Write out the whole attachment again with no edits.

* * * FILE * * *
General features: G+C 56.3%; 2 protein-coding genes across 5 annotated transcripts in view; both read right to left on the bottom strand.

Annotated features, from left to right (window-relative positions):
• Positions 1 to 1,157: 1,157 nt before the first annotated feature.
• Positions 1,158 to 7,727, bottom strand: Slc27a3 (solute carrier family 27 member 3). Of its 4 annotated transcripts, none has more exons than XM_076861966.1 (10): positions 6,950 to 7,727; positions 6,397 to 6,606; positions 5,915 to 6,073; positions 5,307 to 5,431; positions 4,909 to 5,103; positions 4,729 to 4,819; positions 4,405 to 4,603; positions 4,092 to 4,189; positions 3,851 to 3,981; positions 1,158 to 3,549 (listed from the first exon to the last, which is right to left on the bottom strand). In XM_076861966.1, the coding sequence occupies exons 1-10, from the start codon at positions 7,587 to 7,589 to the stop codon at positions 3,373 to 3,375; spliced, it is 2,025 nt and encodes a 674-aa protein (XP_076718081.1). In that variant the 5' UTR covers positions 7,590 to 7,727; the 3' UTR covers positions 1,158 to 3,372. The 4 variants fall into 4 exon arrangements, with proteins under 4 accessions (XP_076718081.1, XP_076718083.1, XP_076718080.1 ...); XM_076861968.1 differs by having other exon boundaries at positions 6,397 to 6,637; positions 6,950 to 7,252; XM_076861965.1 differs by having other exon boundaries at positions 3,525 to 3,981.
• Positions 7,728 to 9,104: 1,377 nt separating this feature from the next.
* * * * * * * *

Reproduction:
General features: G+C 56.3%; 2 protein-coding genes across 5 annotated transcripts in view; both read right to left on the bottom strand.

Annotated features, from left to right (window-relative positions):
• Positions 1 to 1,157: 1,157 nt before the first annotated feature.
• Positions 1,158 to 7,727, bottom strand: Slc27a3 (solute carrier family 27 member 3). Of its 4 annotated transcripts, none has more exons than XM_076861966.1 (10): positions 6,950 to 7,727; positions 6,397 to 6,606; positions 5,915 to 6,073; positions 5,307 to 5,431; positions 4,909 to 5,103; positions 4,729 to 4,819; positions 4,405 to 4,603; positions 4,092 to 4,189; positions 3,851 to 3,981; positions 1,158 to 3,549 (listed from the first exon to the last, which is right to left on the bottom strand). In XM_076861966.1, the coding sequence occupies exons 1-10, from the start codon at positions 7,587 to 7,589 to the stop codon at positions 3,373 to 3,375; spliced, it is 2,025 nt and encodes a 674-aa protein (XP_076718081.1). In that variant the 5' UTR covers positions 7,590 to 7,727; the 3' UTR covers positions 1,158 to 3,372. The 4 variants fall into 4 exon arrangements, with proteins under 4 accessions (XP_076718081.1, XP_076718083.1, XP_076718080.1 ...); XM_076861968.1 differs by having other exon boundaries at positions 6,397 to 6,637; positions 6,950 to 7,252; XM_076861965.1 differs by having other exon boundaries at positions 3,525 to 3,981.
• Positions 7,728 to 9,104: 1,377 nt separating this feature from the next.